Reference is now made to FIG. 1 a, which is a schematic view of a car anti-theft system (100) that is constructed and operative in accordance with a preferred embodiment of the present invention. In FIG. 1 a is shown a side view of an OLED patterned onto a car window. Specifically, car window (120) serves as transparent substrate for a conductive anode (122) layer of indium tin oxide (ITO). Indium tin oxide is optically-transparent and serves to inject holes into an organic light emitting material (124) that sits directly above the ITO conductive anode (122). Above the organic light emitting material (124) layer is a gold conductive cathode (126) that injects electrons into the organic light emitting material (124). Note that conductive cathode (122) and conductive anode (126) are attached through wires (127) to a battery (130). Car window (120), conductive cathode (122), organic light-emitting material (124) and conductive anode (126) together form an OLED (128) according to the present invention. Layer thicknesses and methods of deposition of the various layers of the OLED (128) are determined to allow maximal light generation without optical interference for driver when the OLED (128) is un-powered. Typical thicknesses for conductive cathode (122) and conductive anode (126) are 1000-2000 Angstroms, while thicknesses for organic light-emitting material (124) and any other associated layers (not shown) are between 500 and 2000 Angstroms. If each layer of the OLED (128) is on average 1000 Angstroms, then together they are not optically-visible when in the form of an OLED.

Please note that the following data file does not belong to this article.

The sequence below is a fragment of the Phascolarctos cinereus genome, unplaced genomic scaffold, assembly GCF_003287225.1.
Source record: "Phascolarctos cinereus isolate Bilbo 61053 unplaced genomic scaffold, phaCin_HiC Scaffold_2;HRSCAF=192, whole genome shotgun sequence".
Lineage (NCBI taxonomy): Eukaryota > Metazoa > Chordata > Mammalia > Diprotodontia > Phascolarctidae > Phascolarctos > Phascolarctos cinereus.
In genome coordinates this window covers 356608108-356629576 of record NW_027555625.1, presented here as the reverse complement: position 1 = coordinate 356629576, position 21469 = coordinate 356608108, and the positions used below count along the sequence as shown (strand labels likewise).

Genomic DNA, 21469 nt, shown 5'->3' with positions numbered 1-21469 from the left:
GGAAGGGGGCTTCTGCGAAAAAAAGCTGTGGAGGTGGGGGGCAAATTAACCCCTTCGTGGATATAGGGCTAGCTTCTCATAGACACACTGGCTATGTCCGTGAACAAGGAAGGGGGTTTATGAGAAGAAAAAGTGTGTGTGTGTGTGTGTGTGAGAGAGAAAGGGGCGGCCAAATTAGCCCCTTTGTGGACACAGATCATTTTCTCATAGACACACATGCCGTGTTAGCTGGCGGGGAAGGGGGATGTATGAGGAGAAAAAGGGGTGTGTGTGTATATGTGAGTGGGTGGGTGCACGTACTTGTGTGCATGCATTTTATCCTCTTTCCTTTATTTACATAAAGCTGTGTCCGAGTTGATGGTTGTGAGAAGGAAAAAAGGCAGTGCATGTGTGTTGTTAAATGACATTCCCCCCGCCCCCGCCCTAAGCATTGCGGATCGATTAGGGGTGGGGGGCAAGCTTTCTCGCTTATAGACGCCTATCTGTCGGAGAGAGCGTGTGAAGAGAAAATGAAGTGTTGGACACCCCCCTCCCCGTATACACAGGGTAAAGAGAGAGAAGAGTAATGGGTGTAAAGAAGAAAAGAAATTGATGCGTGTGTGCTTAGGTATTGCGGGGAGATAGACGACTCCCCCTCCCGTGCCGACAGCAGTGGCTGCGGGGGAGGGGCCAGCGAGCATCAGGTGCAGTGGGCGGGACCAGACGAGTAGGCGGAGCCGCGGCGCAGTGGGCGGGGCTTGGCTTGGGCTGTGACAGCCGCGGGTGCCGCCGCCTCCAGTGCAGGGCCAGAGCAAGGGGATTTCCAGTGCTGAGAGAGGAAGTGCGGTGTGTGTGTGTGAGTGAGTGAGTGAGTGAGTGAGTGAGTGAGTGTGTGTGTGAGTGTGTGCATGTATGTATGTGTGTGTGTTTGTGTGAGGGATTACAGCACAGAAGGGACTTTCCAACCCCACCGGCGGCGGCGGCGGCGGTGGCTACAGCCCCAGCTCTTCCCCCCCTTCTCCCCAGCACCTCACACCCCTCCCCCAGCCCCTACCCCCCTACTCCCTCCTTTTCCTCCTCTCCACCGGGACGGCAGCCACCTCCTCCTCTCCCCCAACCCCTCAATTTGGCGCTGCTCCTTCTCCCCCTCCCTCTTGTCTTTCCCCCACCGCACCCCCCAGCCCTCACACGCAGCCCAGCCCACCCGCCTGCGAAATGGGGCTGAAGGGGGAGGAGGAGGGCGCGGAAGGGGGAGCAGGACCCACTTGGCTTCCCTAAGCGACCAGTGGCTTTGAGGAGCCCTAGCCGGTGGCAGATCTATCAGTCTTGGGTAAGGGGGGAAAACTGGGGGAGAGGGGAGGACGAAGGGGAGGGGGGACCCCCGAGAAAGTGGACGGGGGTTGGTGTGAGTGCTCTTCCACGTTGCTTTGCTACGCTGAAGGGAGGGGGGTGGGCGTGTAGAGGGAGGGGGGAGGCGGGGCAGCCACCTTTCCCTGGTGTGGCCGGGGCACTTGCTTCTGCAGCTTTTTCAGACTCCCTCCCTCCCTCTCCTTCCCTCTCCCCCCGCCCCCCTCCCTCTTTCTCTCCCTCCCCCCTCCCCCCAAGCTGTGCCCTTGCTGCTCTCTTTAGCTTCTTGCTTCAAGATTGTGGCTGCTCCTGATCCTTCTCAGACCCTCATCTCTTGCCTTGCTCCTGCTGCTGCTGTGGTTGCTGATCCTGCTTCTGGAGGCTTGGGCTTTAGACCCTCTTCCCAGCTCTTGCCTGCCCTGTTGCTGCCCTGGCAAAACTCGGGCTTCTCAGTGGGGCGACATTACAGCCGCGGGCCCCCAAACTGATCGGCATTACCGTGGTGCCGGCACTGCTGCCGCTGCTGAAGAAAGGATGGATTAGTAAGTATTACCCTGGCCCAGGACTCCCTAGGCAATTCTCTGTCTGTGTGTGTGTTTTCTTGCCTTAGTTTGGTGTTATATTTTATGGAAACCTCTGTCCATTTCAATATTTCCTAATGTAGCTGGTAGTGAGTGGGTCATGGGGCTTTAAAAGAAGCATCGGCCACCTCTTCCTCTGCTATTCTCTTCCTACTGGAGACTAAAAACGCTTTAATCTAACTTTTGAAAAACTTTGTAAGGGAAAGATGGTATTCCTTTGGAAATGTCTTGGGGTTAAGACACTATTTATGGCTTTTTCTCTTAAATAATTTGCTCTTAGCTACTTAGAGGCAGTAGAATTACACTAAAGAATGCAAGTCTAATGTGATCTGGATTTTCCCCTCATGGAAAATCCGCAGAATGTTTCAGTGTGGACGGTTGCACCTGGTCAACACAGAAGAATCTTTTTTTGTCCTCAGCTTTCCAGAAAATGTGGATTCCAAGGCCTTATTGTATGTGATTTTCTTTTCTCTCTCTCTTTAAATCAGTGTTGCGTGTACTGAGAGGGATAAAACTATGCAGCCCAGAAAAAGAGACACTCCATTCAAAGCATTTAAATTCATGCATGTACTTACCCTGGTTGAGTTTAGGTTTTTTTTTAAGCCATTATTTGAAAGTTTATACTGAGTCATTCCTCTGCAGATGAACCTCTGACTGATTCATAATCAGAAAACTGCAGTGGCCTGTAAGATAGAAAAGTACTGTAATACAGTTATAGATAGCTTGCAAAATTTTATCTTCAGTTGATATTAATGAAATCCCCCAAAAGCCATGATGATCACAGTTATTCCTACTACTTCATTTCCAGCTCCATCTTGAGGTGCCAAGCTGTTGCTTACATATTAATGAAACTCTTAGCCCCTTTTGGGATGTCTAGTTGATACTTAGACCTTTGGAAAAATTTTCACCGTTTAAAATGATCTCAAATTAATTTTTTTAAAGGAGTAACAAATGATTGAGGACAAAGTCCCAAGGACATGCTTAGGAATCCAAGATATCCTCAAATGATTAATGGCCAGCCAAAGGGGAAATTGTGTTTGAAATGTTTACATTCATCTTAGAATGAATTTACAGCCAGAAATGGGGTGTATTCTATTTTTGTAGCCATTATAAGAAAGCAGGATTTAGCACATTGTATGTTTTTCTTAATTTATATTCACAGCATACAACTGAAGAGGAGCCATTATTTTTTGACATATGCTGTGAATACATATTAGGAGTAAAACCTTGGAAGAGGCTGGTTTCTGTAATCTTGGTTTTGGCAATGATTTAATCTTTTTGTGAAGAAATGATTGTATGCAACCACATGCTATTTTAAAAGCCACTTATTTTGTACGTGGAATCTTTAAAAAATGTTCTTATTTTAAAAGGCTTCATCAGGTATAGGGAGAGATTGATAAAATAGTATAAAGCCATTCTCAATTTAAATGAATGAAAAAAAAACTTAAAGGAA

Car window (120) can be any window in a car or other motor vehicle, though the windshield and back window are generally preferred in the role of car window (120) for the present invention. Car window (120) is preferable over other car surfaces as the OLED (128) may be placed in the cabin of the car away from the weather while at the same time allowing for visibility of OLED (128) when lighted. Car window (120) may be made of glass, quartz, plastic or any optically-transparent material. The conductive cathode (122), organic light-emitting material (124) and conductive anode (126) are selected both with respect to materials and their applied thicknesses so as allow for layers thin enough not to interfere with driver visual field while electrically-conductive enough to allow for light emission resulting from a voltage applied an across the organic light-emitting material (124). The organic light-emitting material (124) may be any organic material that is capable of emitting light when subjected to a voltage applied to it by a conductive cathode (122) and conductive anode (126) connected to battery (130) as shown in the arrangement in FIG. 1 a. Polymer emitters such as PPV (polyphenylenevinylene) and small molecule emitters such as Alq3 (Aluminum tris[8-hydroxyquinoline]) are all appropriate for the role of organic light-emitting material (124) in the present invention. Any organic polymer or organic compound that can be made to produce light in response to a voltage applied to either side of a layer of said organic polymer or said organic compound may be used in the role of organic light-emitting material (124) for the present invention. Polymer light-emitting diodes (PLED's) are thus a subset of OLED's as defined presently. Virtually any color may be generated by appropriate selection of organic light-emitting material (124) and associated organic layers. Such additional layers may serve as hole-transport layers or electron-transport layers (not shown) and may be included in OLED construction for the present invention so as to increase performance efficiency. A final cover layer (150) made of hard polymer may be placed over the OLED (128) arrangement to protect the OLED (128) from scratches and damage. OLED's are ideal for this application as they are both flexible—to follow the curvature of a wind-shield—and they can be produced in nearly any shape, color or arrangement. Alternatively, non-organic emitters may be employed in the present invention as described below.